Rhye: Sowing Rhye Oats

Rhye’s Mike Milosh on what he puts on when he’s in the mood for love

Since Mike Milosh has a reputation for making music that often results in listeners making babies, we decided to ask the man himself what music he feels conveys the kind of sensual, seductive eroticism fans hear in Rhye’s output. It turns out, Milosh opts for an eight-hour ambient work titled after the other thing people do in bed.

“Max Richter’s Sleep is an incredible record,” he says. “It’s one of my favorite albums in that context. It doesn’t impose anything on you. You’re not force-fed this concept of eroticism or sensuality. But it plays as background, and it’s so beautiful that it allows for such an intimate feeling to arise when it’s on. I don’t want to be told what to do; I don’t want to be force-fed an erotic moment. I don’t want to put on ‘Sexual Healing’—that seems very on the note. Something like Sleep seems like it accompanies you as opposed to force-feeding the idea, like, ‘Now we are having sex!’ Where’s my free will here? I don’t want to be fraudulent ever, and putting on ‘Sexual Healing’ would seem like a fraud.”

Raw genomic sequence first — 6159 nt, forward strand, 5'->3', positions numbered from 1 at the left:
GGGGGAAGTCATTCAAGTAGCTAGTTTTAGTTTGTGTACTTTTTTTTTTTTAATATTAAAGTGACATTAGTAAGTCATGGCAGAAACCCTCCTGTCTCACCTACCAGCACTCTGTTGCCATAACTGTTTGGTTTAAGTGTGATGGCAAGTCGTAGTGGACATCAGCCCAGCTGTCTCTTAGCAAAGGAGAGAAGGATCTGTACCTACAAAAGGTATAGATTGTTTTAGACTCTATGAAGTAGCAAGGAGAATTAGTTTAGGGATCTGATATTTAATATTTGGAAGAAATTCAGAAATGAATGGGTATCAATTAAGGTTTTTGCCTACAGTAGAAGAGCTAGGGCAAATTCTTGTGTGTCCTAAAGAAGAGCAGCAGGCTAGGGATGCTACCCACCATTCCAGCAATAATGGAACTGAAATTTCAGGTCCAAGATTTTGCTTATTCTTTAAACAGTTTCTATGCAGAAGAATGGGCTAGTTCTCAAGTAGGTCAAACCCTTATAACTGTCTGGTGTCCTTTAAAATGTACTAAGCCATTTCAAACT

—Steve Klinge